This holiday season the Swedish feminist police are proving that nothing is sacred to them, not even Christmas. No longer simply content to advocate for gender-neutral pronouns—“hen” instead of “he” and “she,” or require men to pee sitting down—they have convinced Sweden’s equivalent of the Better Business Bureau to get Top Toys, the country’s main toy distributor, to stop publishing catalogs with “outdated stereotypes.” Thus, in the Swedish edition of the Top Toys 2012 Christmas catalog, it’s the girl peering into the sight of the giant Nerf machine gun while the boy gently caresses a doll’s face. On another page, a boy, who looks about 8, is holding some fluffy toy Pomeranians of the kind you’d normally find in Paris Hilton’s purse, at the end of a sparkly leash. All I can say about this new catalog is, thank God for the Swedes—and I say that knowing full well what that poor boy probably suffered in school the day that photo was published.
Why do I wish to sacrifice this boy? In the current battle of biological sex difference, where each side looks for proof that some trait in boys or girls is or isn’t innate, children’s toys serve as the closest we have so far to a smoking gun. Researchers over the years have shown many times, in many different countries, that young boys and girls tend to gravitate towards different toys when given the choice—cars for boys, say, and dolls for girls. To a jury of parents, who have seen with their own eyes the toddler boys who sleep surrounded by trucks and the girls who will only nap in their princess gowns, the research feels like incontrovertible proof that boys and girls must indeed be wired like opposites.
But in fact this is a false piece of evidence, or at least extremely misleading, since childhood is just about the only phase of life where differences between the genders show up so starkly. Which is why we need the Swedes to remind us that the kids are playing a trick on us. Toddlers, as anyone who has one knows, are rigid, literal-minded and wholly not be trusted. They are also intent at that age on crudely defining their identity. Most mothers of sons, for example, have had the experience of having them wake up one morning and turn into Rush Limbaugh, proclaiming bombastically about what boys and girls do and don’t do. Taking that to mean anything bigger or deeper would be the same as seeing them sneak a candy from the corner store one day and concluding that they were destined for a life of crime. It would also lead us to forget the equally solid and convincing research on the "stereotype threat”—the idea that when women are reminded in any small way of the stereotype that, say, men are better at math, it affects their performance on tests.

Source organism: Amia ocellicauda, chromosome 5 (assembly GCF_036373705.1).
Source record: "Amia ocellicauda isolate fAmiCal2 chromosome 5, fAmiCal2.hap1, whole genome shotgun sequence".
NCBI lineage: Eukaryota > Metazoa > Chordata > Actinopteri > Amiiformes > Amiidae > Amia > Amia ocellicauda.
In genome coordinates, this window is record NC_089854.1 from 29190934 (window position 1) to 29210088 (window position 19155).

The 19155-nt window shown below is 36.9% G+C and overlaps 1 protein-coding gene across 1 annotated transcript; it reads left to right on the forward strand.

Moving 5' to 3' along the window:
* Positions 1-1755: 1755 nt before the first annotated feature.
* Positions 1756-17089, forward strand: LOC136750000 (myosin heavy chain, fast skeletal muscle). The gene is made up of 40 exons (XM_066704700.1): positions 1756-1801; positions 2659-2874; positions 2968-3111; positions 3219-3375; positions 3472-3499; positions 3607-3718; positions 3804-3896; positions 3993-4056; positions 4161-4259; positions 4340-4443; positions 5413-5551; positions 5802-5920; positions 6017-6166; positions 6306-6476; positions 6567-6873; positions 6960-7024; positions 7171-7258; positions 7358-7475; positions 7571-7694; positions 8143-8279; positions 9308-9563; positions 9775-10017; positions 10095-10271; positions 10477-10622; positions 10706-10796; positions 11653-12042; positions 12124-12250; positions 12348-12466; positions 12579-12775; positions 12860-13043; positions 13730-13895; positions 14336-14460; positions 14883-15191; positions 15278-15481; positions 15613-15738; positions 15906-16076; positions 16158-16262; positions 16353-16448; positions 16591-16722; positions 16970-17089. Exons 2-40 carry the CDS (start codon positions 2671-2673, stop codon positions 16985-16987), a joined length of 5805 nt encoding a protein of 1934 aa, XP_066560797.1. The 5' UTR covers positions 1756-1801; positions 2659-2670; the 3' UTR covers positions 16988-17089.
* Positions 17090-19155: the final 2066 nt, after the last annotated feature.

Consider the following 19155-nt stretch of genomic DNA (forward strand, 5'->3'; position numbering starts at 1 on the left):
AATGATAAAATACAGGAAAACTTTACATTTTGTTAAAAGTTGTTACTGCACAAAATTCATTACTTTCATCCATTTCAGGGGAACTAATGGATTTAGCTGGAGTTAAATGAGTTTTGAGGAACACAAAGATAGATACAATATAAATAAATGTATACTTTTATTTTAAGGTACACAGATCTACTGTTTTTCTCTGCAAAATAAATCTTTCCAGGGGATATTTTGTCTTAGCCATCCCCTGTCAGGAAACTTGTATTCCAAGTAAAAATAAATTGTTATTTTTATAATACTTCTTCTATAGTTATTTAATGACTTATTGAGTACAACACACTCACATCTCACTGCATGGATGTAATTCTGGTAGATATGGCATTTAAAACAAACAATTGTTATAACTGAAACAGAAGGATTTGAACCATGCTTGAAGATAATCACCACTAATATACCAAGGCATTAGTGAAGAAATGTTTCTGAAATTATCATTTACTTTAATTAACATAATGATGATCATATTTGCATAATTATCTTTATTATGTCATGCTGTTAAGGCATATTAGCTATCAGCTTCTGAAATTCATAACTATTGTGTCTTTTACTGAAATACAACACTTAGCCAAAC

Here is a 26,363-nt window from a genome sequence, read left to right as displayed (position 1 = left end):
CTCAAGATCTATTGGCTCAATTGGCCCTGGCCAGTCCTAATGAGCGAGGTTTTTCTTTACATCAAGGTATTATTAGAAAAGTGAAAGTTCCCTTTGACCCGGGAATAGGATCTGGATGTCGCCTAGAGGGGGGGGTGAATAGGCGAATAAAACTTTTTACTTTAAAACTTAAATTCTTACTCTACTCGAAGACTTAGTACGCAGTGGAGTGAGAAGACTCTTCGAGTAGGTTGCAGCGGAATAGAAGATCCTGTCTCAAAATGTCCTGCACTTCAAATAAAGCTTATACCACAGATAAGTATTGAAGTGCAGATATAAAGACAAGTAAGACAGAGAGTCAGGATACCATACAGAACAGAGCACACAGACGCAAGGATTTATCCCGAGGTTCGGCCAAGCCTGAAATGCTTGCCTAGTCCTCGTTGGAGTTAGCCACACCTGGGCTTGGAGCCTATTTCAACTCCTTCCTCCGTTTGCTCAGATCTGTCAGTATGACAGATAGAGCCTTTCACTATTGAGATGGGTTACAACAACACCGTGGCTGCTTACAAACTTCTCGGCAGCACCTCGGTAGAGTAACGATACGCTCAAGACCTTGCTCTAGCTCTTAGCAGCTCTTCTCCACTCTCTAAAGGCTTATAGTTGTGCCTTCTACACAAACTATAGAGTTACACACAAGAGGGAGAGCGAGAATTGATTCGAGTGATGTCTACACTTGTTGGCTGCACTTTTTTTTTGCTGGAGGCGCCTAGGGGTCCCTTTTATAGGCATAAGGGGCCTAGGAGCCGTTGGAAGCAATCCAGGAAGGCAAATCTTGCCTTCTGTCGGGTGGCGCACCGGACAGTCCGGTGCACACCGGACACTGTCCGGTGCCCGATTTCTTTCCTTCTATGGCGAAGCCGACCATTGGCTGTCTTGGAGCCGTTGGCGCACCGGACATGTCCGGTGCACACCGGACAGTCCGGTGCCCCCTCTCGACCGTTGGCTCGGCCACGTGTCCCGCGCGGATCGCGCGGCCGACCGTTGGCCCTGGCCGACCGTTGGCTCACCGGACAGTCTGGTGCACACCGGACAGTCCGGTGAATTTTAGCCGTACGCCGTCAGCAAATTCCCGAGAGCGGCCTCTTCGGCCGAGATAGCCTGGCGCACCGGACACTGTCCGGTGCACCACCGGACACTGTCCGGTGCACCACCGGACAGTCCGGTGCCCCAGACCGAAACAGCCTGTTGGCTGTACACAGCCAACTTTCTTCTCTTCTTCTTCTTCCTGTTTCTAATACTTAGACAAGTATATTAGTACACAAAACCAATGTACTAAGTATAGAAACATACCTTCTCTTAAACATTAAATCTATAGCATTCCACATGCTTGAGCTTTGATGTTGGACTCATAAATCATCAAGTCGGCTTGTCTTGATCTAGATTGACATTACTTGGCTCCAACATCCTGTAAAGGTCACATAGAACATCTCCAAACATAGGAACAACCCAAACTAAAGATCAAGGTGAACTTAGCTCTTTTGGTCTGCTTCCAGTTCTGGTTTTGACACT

Which is why I’m psyched that gender-scrambling toys are having their moment outside of Sweden as well. This week Mattel unveiled the Mega Bloks Barbie line, which encourages girls to do what their brothers used to do to annoy them: take apart and rebuild the Barbie house. Lego’s surprise hit this season is a construction kit called “Friends” aimed at girls. Yes, it’s pastel colors, and the characters—Mia, Olivia, and Stephanie—are much curvier than your usual Lego figures. But their logos, printed on the boxes and online, are practical-minded construction type phrases such as: like, “Let’s get to work,” or “Let’s figure it out.” Costco, meanwhile, is selling a “Police and Fire Playset” that looks remarkably like a dollhouse, with kitchens, bathrooms and loungy sofas and chairs, all in primary colors. Other popular dollhouses this season are sending out the message of “dare I say, female independence,” writes anthropologist Lisa Wade, doing away with the “heteronormative” husband, wife, and children, instead featuring, say, several Barbies and one Ken.
A couple of weeks ago, McKenna Pope, a 13-year-old from Rhode Island started a petition against Hasbro for making the Easy Bake oven only in girlish pink and purple. Her 4-year-old brother wanted one for Christmas, but when she went to buy it she realized the packaging would turn him off. Her petition got more than 30,000 signatures in a week. In the video she made for Change.org her little brother Gavyn is in the kitchen mixing batter for cookies. She asks him why don’t they have any boys in the commercials and he says “Only girls bake,” which makes her furious. The packages, she huffs, send the message that “Men don’t cook. They work.”
Anyone my age seeing this tableau might immediately hear the Free to be You and Me record playing in our heads. We also might remember that even as children, we understood that all the Williams we knew didn’t really want dolls. But the thing is, the world has changed dramatically since we were children in the ’70s. Gender-neutral toys these days are not so much challenging gender norms as catching up to them. Only girls bake? Ever heard of Bobby Flay, or Anthony Bourdain, or David Chang? The New York Times has an entire three-year series written by a dad who cooks with his son. And a host of new sitcoms feature men wearing Baby Bjorns instead of ties. Similarly, girls with power tools are all over the web, which makes sense in an era when vastly more single women than single men are first time homeowners.
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